Brightness: Without sufficient brightness, your image will look muddy and soft - even in a dark room. Viewing distance, screen size, and ambient room light will also affect the need for more brightness capability. A brightness rating listed at 550 cd/m2 or higher is good, but don't get bogged down with the technical number listed. Instead, make sure that the screen is bright enough for your needs as you conduct your own visual inspection.
Panel Life: Look for a minimum of 60,000 hours of panel life in your plasma specifications. This is the rating on how long it would take before your panel has half the brightness compared to when it was new. A 60,000-hour spec translates to approximately 20 years of viewing at 8 hours per day. (This approximation may vary, depending on the source and type of content, settings, environment, and use of your plasma TV.)
Anti-burn-in/Pixel Shift: Burn-in refers to the remnants burned on to the screen after a static image has been left on the plasma for a long period of time. To minimize or prevent burn-in, determine if the plasma panel utilizes burn-in protection, such as power management settings, full-time picture or pixel shift (both vertical and horizontal) technologies, or automatic screensaver functions.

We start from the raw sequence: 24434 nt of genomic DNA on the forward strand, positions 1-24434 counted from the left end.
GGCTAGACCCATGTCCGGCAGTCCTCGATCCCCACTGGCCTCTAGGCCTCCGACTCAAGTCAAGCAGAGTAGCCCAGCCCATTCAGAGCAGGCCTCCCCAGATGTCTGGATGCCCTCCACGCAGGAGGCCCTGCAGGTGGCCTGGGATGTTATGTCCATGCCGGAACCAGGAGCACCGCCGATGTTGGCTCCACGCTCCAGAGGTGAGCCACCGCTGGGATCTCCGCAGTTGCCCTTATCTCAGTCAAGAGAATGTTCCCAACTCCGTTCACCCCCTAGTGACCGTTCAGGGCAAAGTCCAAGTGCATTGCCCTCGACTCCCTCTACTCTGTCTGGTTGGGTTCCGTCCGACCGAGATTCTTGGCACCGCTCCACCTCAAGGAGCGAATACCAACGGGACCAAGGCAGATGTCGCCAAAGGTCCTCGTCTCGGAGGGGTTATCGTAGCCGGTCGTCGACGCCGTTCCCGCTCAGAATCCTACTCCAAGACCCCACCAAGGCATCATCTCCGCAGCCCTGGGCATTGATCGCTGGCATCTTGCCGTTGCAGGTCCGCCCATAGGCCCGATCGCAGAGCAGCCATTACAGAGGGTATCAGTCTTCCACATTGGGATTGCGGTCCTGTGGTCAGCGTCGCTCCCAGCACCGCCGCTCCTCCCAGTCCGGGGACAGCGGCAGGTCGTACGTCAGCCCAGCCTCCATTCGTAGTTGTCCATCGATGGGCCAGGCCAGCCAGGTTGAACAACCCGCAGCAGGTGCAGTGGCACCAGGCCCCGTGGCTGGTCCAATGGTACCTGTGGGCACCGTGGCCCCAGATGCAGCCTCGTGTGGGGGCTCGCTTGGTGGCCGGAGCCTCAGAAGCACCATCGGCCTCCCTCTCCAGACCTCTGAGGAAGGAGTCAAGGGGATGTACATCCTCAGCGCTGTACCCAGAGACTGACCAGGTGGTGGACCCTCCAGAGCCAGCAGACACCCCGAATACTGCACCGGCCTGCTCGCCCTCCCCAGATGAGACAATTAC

Speakers: If you plan to use an external surround sound system, you won't need audio speakers, but most plasma TV sets include speakers that rated anywhere from 7-12 Watts Pre-amp - which is much better than that of conventional TVs and sufficient for most viewing. Check your plasma's specifications to see if it comes with speakers and if the speakers are removable.
Universal Remote: A universal remote can take the place of having one remote, so that it controls all the various components of your TV system, such as the DVD player, audio, cable/satellite etc. If you plan on buying a universal remote, check to see if it's supported by the plasma set of your choice to make sure the plasma accepts universal remote devices.
Power Consumption: Power consumption for plasmas range from 240 watts to over 500 watts, If you're concerned with how much energy a plasma set may use, check its specifications to determine power consumption. Units tend to have higher wattage requirements as the screen increases. A good rule of thumb is to compare similar-sized units together; units with higher wattages tend to use inferior components as a rule.
Copyright © 1995 - Photius Coutsoukis (All Rights Reserved).